(And ah, I wonder if they can build bowling balls or something with that stir fry line over there...?)
----------------------------

Dave Ivendorne
In doing some catch up reading, I've noticed your intelligent posts.

(But I'm not offended anyway :).
-----------------------------

Agroth,
I took note of your posts also, and the infrequency of them. I hope you will be able to visit more often!
------------------------------

Turboprop_Pilot,
You mention it's a shame Vern and Ed aren't sharing a cell with Bubba-

I think it would be interesting to be a fly on the wall of a cell holding both Vern and Ed. Interesting to speculate whether they'd recriminate, or commiserate, during their forced cohabitation.

(No doubt there would be a LOT of flies on those walls!)
--------------------------

Fred,
It's good to be back. I can't speak Canadian, but I get the hang of what you're saying.
:)
Say, who IS the king of Canada, anyway?
----------------------------

Dave,
"So what's the status of the VLJ Center of Excellence"?

I think their cash incinerator finally got clogged up.
-----------------------------

Fred mentions a big thank you to Gunner- I second that, heartily. More to come on that soon.
-----------------------------

Julius,
"Every EAC employee will have to ask himself why he is still with EAC".

Well, you see, it really does take both of them. One to turn the lights on, the other to turn the lights off.

(Too bad Vern never saw the light, or ETIRC could have offered him a job he could handle).

S-E-R-I-O-U-S-L-Y;
I certainly do not wish those plucky (plucked?, ph---ed?, oops, that congeniality chip again) and long-suffering employees ANY ill will at all, but I do have to wonder, given the relatively dire financial straits Eclipse is in (okay, WAY dire): HOW MANY ARE REALLY LEFT ??

I just DO NOT see EAC, or any struggling company, aircraft or otherwise, being able to hang on to 1000+ employees, while delivering zilch for months.

That would be a recipe for certain finacial disaster.

(Oh. Sorry, I forgot. Vern already demonstrated that).

I do wonder- how many are really left? Does the ABQ Journal ever do any investigative reporting, or the television stations there? Gadfly- any "reality checks" on this "1000+" stuff?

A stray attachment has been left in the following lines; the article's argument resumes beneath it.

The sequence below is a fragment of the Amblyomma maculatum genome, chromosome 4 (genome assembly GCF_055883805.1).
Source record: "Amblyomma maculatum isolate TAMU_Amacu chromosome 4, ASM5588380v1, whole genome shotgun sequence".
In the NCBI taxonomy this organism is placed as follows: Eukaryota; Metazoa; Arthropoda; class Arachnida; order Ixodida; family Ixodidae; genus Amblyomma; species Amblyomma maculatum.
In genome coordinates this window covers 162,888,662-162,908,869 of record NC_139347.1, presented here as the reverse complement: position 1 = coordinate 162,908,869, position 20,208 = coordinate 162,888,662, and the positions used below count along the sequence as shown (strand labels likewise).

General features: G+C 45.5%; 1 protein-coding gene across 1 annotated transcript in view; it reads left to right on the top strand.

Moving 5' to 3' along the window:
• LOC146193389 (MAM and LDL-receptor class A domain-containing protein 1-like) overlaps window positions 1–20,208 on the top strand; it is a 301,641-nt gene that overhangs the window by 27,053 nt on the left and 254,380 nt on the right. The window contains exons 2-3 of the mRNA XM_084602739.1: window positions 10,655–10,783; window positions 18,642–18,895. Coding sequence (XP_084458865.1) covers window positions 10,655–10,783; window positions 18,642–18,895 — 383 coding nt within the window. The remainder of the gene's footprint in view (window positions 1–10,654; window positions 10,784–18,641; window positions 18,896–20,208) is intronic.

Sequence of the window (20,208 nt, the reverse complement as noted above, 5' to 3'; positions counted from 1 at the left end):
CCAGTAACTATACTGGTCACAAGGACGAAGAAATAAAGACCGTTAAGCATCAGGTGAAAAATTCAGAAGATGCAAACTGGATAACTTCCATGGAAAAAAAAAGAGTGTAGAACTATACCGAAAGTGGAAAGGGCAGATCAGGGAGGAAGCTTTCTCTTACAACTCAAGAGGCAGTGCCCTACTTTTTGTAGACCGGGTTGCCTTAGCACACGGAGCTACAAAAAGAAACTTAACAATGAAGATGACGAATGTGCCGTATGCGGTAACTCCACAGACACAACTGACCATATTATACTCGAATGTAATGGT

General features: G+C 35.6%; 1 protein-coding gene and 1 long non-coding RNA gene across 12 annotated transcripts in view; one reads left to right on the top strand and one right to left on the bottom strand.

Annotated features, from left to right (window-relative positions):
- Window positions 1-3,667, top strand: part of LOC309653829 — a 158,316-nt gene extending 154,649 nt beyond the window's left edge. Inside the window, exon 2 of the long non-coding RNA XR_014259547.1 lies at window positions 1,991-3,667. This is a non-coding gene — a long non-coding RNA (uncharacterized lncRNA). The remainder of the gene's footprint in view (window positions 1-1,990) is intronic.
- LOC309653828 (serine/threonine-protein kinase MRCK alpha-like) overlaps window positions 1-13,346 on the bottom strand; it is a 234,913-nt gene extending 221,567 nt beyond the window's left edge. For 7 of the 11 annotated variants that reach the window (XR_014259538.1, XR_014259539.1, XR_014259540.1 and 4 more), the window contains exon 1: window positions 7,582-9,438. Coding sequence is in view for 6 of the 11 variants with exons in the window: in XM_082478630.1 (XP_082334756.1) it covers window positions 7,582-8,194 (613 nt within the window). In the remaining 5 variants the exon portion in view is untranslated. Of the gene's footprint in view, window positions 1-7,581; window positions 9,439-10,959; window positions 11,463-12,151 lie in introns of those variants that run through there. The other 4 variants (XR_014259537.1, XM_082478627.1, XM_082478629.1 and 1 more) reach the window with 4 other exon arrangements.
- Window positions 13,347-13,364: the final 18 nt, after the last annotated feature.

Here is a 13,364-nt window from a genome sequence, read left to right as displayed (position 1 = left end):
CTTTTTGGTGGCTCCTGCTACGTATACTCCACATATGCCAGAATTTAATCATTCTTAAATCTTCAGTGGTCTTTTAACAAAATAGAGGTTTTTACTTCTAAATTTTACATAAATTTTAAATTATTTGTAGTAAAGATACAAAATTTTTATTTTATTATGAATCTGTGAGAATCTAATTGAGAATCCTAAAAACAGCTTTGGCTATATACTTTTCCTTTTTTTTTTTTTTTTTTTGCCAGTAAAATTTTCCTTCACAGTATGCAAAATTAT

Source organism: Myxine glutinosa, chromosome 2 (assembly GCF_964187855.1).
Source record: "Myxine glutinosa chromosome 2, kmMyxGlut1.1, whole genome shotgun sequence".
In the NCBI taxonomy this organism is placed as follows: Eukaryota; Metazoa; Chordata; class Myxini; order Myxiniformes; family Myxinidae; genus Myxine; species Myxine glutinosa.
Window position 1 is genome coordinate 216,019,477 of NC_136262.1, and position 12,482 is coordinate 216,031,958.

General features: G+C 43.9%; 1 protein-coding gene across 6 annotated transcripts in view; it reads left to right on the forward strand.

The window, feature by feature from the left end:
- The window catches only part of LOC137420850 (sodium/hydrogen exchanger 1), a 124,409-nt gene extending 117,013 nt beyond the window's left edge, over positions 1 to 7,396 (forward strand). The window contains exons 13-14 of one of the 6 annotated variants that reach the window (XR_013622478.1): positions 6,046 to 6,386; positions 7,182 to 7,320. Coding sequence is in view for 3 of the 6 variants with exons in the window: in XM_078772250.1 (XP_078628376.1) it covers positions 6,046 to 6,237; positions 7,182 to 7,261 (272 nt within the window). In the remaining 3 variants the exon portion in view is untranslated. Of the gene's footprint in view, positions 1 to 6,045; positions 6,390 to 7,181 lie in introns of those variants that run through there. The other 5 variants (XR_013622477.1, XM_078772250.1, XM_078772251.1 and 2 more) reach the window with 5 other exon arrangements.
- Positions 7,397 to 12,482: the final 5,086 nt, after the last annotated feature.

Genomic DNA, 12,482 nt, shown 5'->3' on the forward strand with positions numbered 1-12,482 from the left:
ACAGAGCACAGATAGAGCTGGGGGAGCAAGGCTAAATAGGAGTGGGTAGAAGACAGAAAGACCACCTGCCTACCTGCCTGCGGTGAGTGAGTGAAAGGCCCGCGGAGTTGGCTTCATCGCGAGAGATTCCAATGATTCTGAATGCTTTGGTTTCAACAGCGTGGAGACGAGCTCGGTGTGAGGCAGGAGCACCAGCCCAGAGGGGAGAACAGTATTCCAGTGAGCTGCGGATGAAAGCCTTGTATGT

Note: I really hope (and am reasonably confident that), if necessary, everyone there can find an appealing arrangement somewhere- in ABQ if their heart desires, or in one of the numerous other aircraft companies across the land that -so far anyway- are generally enjoying good financial health.
-----------------------------

Eclipse_Deep_Throat,
I appreciate your leanings.
I won't torment others with a lengthy discussion of why I agree.

Just with this lengthy post.
------------------------------

9Z,
I'm glad you're back- in scanning some postings from months ago, it sounded like you might have been AWOL (or, A w/L, for a good reason). Glad you're back.
------------------------------

Turn and Burn

(That monicker sounds rather like a bitter Mr. Raburn- except I'd consider it a bit more appropriate to use the handle "Spin and Incinerate"):

My My! Tsk Tsk! Cheer up!

Don't let A--'s like me get you down! (That chip again!:)
-----------------------------

To the many others whom I've relished reading:

Don't think you got off lucky- it's just that my laptop battery is abou

Dave Ivedorne said...

bill e. goat wrote:
Dave Ivendorne
In doing some catch up reading, I've noticed your intelligent posts.


If you noticed that they're intelligent, your congeniality chip is causing interference with your basic cognitive skills. :-)

(But I'm not offended anyway :).

I'll try harder then...

Glad to have you back - yours were some of the most incisive and interesting posts, and I look forward to a fresh supply of them.

Would you like the combo?
DI

eclipse_deep_throat said...

FYI:
Looks like Adam Aircraft is about to get flushed down the commode:

October 28, 2008

A700 Certification Shelved Email this article |Print this article

By Russ Niles, Editor-in-Chief

Six months after buying the assets of Adam Aircraft for just $10 million, AAI Acquisitions is all but pulling the pin on a bid to revive the A700 very light jet program. The company announced Tuesday it's suspending the certification program on the A700 and canceling plans to hire hundreds of workers at Centennial Airport in Englewood, Colo. "The company has had a strategic readjustment," spokesman Jan D'Angelo told The Denver Business Journal. Centennial Airport spokesman Robert Olislagers was a little more pointed. "That's out the door right now," Olislagers said. "We already went through this drill with Adam Aircraft. It's obviously very unfortunate. It appears that AAI is getting caught up in the credit crunch out there. It's a worldwide problem."